Languages are most likely almost as old as mankind – or, at least, the same age with any early civilization. Plus, they are as variable as the civilizations across the world which obviously makes us think there must be some linguistic world records hard to believe. A LinkedIn user Omar Almossa collected quite a few from Guinness World Records, and we selected the 10 most interesting records.
The country with the most official languages is Zimbabwe, where there are 16 official languages.
The language with the most letters is Khmer, a.k.a. Cambodian, with 74. However, there are some letters that are not used nowadays.
The most gender-specific language is nüshu (“women’s writing”). For about 1000 years in a region of the Hunan province, China, it has been used exclusively by women to communicate their deeper feelings to other women.
The earliest written language discovered has been dated to 5000—4000 BC (!) It was found in 1962 on a Yangshao pottery, in the Shaanxi province of China. There are proto-characters for the numbers 5, 7 and 8.
As of 2010, MGIMO University (Moscow State Institute of International Relations (University)) teaches 53 full time languages during every academic term, href=”http://www.guinnessworldrecords.com/world-records/most-languages-taught-in-an-academic-institution”>the most for any academic institution.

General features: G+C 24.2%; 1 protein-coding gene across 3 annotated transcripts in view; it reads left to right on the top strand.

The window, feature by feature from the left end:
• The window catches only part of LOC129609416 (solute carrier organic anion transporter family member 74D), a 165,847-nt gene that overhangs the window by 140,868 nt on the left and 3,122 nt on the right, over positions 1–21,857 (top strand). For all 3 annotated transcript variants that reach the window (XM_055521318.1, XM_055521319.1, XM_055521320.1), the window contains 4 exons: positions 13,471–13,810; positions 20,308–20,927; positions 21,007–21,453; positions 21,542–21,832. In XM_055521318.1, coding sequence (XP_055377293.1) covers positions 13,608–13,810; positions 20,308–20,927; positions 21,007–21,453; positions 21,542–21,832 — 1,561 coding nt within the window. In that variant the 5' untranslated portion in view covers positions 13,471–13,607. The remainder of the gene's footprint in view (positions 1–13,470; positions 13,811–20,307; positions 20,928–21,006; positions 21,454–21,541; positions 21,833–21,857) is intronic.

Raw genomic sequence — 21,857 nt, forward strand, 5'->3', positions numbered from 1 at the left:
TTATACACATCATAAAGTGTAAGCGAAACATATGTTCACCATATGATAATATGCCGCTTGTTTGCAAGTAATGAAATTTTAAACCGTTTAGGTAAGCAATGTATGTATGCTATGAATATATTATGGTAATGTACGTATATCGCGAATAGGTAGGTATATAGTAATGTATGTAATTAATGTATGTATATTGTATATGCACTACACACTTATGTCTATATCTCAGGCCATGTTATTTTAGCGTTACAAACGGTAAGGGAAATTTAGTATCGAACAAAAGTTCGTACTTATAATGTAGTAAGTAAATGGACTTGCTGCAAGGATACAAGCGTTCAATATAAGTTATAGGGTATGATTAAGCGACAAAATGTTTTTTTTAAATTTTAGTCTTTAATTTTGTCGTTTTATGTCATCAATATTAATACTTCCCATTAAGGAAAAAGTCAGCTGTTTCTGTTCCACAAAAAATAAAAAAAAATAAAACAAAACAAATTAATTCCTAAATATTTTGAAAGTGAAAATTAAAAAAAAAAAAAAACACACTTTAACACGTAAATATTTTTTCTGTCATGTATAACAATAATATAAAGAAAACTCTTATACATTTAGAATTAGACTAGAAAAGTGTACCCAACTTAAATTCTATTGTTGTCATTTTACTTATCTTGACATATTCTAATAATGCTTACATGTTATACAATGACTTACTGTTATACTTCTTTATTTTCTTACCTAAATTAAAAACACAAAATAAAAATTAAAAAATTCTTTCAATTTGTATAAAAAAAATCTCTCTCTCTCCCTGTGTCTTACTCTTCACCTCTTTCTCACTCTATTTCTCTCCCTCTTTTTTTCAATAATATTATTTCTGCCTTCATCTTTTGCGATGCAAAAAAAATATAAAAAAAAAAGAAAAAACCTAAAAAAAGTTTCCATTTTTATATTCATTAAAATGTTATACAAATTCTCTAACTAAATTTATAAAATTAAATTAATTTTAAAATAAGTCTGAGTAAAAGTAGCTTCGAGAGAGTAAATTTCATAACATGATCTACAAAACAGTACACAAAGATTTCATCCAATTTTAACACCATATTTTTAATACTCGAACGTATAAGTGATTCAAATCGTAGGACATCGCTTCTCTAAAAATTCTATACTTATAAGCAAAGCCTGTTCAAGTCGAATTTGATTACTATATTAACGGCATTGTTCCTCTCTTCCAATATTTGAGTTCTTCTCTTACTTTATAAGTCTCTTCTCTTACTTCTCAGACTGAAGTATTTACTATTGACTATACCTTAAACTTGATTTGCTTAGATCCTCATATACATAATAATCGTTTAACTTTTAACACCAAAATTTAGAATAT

The word with the most meanings in English is the verb ‘set’, with 430 senses listed in the Second Edition of the Oxford English Dictionary, published in 1989. The word commands the longest entry in the dictionary at 60,000 words, or 326,000 characters.
Strengths, at nine letters long, is the longest word in the English language with only one vowel.
The letter ‘O’ is unchanged in shape since its adoption in the Phoenician alphabet around 1300BC.
The most translated document is the Universal Declaration of Human Rights, produced by the United Nations in 1948. It has been translated into 370 languages and dialects from Abkhaz to Zulu as of 2009.
The longest gestation of a dictionary has been for Deutsches Wörterbuch. This German dictionary was begun by the brothers Grimm (Jacob and Wilhelm, 1785-1863 and 1786-1859 respectively) in 1854 and finished in 1971, and consists of 34,519 pages and 33 volumes.5